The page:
Exhausted and hungry from all that climbing and getting lost, Miss R and I moved on to Donosti (San Sebastián) worried about what kind of lodgings we had impulse-reserved (and prepaid), since there was almost no available information on this Casa Nicolasa anywhere on the internet. But the pictures looked good, and I’d had a hunch, and we lucked out incredibly with this pensión. Although it translates to “guest house,” a pensión is normally the kind of accomodation where I would never be caught dead (think shared bathrooms and no a/c). However, Donosti is quite expensive, and every affordable hotel I ever found before is on a secondary beach (Ondarreta) a twenty to thirty-minute walk from the Old Town (Parte Vieja) and La Contxa beach. And Miss R and I wanted separate rooms, so for US$138 each (expensive for a pensión but definitely not for Donosti) we had gorgeous brand new chambers (they opened fifteen days earlier) right in the Parte Vieja with every amenity of at least a three-star and many four-star hotels–down to the large beds (well, two twins together), rainfall shower, blow dryer, minibar with free water/juices/soda, and such.
And I was happy!
Priority #2 was nourishment. I’ve mentioned pintxos before but should probably explain for the uninitiated that it’s basically bar-hopping for wine and tiny tapas (customarily montaditos, “mounted” on a slice of bread). Also known as txikiteo, it’s very common in Euskadi. But while tourists tend to do it at night (as we did) and stuff themselves in at least three or four places (as we did), Basques generally go to one or two places midday, approaching it as a sort of amuse-bouche, and then have lunch somewhere else.
I’ve lost the complete list of places where we stopped and what we ate, but it was more or less what is recommended here. Of special note was Bar Zeruko because of their haute cuisine approach, which includes a famous pintxo named lobster rose (rosa de bogavante)–pictured below–served on a little glass of liquid nitrogen (that you are dutifully instructed not to drink).
That was pretty cool, but my favorite was the mango foie spherification, delectable although it also sounds dangerous.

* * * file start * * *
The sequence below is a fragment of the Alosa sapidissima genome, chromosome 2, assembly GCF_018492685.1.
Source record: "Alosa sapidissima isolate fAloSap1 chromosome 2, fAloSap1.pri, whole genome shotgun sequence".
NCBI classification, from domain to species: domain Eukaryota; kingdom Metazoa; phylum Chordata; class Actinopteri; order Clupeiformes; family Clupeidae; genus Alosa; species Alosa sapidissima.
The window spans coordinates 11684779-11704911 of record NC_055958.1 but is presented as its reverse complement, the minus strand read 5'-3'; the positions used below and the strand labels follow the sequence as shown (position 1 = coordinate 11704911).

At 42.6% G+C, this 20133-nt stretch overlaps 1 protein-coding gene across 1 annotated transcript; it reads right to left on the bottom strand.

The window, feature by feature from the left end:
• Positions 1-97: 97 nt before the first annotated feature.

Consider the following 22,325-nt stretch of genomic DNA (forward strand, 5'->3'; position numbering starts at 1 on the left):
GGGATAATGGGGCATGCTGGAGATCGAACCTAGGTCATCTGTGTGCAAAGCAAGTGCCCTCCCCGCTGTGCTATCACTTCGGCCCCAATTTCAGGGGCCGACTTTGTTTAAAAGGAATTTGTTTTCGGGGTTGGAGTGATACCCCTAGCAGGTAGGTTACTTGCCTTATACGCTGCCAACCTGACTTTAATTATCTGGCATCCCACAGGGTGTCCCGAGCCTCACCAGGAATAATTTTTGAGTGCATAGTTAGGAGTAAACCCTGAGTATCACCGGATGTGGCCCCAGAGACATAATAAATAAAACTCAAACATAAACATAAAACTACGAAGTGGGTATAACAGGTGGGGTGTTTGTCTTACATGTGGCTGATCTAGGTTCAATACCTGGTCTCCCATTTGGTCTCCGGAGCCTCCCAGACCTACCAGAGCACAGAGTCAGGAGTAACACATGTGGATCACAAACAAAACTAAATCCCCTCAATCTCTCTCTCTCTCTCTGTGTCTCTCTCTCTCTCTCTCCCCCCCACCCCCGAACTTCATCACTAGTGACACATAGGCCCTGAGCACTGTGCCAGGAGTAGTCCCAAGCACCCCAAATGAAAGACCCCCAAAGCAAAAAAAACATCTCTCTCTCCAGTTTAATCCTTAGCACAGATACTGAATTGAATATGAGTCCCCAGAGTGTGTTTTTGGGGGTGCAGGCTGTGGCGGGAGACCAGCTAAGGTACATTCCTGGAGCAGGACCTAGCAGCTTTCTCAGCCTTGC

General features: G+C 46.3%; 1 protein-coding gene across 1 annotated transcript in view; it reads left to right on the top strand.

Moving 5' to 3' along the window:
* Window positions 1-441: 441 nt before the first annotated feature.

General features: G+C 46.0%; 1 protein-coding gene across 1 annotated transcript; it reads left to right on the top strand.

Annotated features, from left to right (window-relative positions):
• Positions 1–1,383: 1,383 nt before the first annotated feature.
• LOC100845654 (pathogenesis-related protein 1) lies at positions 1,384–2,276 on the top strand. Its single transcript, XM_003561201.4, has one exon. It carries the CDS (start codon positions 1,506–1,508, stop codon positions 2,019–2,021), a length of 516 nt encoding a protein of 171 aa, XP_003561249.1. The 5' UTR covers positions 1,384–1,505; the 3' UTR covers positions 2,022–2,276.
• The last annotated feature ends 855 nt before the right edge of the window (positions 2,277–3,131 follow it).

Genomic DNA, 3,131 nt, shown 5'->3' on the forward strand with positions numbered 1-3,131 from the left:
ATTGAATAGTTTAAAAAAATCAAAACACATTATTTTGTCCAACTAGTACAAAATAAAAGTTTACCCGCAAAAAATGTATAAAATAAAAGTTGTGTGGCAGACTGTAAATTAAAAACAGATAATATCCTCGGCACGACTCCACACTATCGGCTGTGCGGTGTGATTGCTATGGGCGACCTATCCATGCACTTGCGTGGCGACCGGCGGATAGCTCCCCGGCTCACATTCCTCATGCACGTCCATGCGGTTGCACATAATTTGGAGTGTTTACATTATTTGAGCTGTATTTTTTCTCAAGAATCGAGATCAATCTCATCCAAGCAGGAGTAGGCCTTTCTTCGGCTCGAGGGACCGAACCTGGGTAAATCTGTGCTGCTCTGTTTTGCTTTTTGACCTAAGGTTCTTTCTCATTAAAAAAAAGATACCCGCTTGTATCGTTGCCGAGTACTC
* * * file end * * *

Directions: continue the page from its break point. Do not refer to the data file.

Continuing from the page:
And so pintxos were had, and txakoli was poured (for me; fine Riojas for Miss R), and I WAS HAPPY.
No less pleasant is the friendly banter from everyone on the scene. (As yet another aside, I have to gossip somewhere–& might as well be here given that dreamboat fellow diner behind me, with whom I had nothing particularly to do–that I have been informed the Spanish term for Cute Boy Toy is bollycao. Which is just AWESOME for all sorts of etymological reasons that I might explain once I study the topic in more detail.) But back to the subject of banter, it is really my perception that something nice about Donosti is that all those touristy things we did are also done by locals. At least there seemed to be plenty of them talking to us the whole time.
Another has-nothing-to-do-with-anything aside is how impressed both Miss R and I were while walking through the old town and the port that night
with the latest in public bathroom technology, which we had never seen:
Yes, that is a bright red urinal right smack in the middle of everything. I was gracious enough to take my photograph while it was free (although it got plenty of use). One of the many advantages of being male in this day and age, I guess. And sure as hell one of the great uses of scientific development.
It wouldn’t be an evening out in Donosti–we heard–if it did not end with gin&tonics (which Spaniards are unnaturally mad about) at Atari Gastroteka. I don’t often drink cocktails, but this place had an enormous selection of specialty gins, and dozens if not hundreds of g&t versions, so it was the thing to do. Mine was infused with strawberries and juniper; Miss R’s with lemon and ginger. Delicious and almost charmingly… humanoid:
This all takes place right in front of the Basilica of St. Mary of the Choir because, as you already know, in Spain religion and drinking are closely intertwined.
The following morning we (inevitably) woke up late and lingered lazily over coffee at Café Santana, where I think the breakfasts are fabulous. I ordered a chorizo omelet bocadillo that was so tasty I had seconds–something I never-never-well-ok-rarely allow myself.
A stroll down the stately Paseo de la Contxa at high tide (which disguises the fact of how popular an urban beach it is–and how packed with The People it can get)
always makes you feel like you should be wearing a corset and a parasol, although those would have been cumbersome come lunchtime at the Restaurante Igeldo, one of the fish eateries on the pier. Where Miss R polished off a beautiful grilled monkfish, and I concentrated on txipirones,
these divine baby squid I can’t stop eating (better this than my usual obsession with txistorra).
Last (well, next to last) but not least was the mandatory visit to Eduardo Chillida’s 1950s-60s El Peine del Viento (the Wind’s Comb),
a most unoriginal experience that is nevertheless always enjoyable, if more for the dazzling setting than for the sculptures themselves. But their history and architecture (not to mention the difficulties of their placement on those rocks), intelligently told here by the artist’s son, are utterly fascinating. And it really is breathtaking to be there. Makes you feel sorry for the Jorge Oteiza sculpture (“Empty Construction“) on the opposite point of La Contxa that hardly anybody ever goes to see.
So: that was W and R’s Excellent Adventure in Donosti. And I was happy!!!
Curious post-data: I write the city’s euskera name as Donosti, because it’s what I’ve always heard my Basque friends call it. However, it is actually Donostia. Why do they shorten the name? We asked numerous random people. They don’t know why, though they all do. A mystery I might yet solve… (Could it be they just don’t want it to sound like hostia?)
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